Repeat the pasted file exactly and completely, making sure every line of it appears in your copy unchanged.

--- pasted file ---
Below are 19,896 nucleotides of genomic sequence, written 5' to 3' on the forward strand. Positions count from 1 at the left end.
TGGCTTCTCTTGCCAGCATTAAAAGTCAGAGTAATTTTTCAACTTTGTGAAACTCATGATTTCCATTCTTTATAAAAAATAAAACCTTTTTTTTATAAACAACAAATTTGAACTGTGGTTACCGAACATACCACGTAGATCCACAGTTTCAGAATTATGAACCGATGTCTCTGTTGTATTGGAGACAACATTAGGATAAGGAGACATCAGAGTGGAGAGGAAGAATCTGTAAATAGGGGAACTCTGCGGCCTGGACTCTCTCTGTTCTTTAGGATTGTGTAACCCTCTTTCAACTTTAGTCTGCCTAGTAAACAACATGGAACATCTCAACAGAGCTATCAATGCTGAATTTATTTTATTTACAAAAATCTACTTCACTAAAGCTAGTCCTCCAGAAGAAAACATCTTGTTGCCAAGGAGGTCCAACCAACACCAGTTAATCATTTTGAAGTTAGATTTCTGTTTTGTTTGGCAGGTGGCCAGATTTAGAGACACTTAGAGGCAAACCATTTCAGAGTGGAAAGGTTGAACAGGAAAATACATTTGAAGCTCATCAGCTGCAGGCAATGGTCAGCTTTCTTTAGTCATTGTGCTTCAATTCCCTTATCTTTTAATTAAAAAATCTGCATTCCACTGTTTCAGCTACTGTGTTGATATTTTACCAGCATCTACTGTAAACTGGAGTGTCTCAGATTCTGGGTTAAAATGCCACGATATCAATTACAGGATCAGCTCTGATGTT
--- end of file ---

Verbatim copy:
Below are 19,896 nucleotides of genomic sequence, written 5' to 3' on the forward strand. Positions count from 1 at the left end.
TGGCTTCTCTTGCCAGCATTAAAAGTCAGAGTAATTTTTCAACTTTGTGAAACTCATGATTTCCATTCTTTATAAAAAATAAAACCTTTTTTTTATAAACAACAAATTTGAACTGTGGTTACCGAACATACCACGTAGATCCACAGTTTCAGAATTATGAACCGATGTCTCTGTTGTATTGGAGACAACATTAGGATAAGGAGACATCAGAGTGGAGAGGAAGAATCTGTAAATAGGGGAACTCTGCGGCCTGGACTCTCTCTGTTCTTTAGGATTGTGTAACCCTCTTTCAACTTTAGTCTGCCTAGTAAACAACATGGAACATCTCAACAGAGCTATCAATGCTGAATTTATTTTATTTACAAAAATCTACTTCACTAAAGCTAGTCCTCCAGAAGAAAACATCTTGTTGCCAAGGAGGTCCAACCAACACCAGTTAATCATTTTGAAGTTAGATTTCTGTTTTGTTTGGCAGGTGGCCAGATTTAGAGACACTTAGAGGCAAACCATTTCAGAGTGGAAAGGTTGAACAGGAAAATACATTTGAAGCTCATCAGCTGCAGGCAATGGTCAGCTTTCTTTAGTCATTGTGCTTCAATTCCCTTATCTTTTAATTAAAAAATCTGCATTCCACTGTTTCAGCTACTGTGTTGATATTTTACCAGCATCTACTGTAAACTGGAGTGTCTCAGATTCTGGGTTAAAATGCCACGATATCAATTACAGGATCAGCTCTGATGTT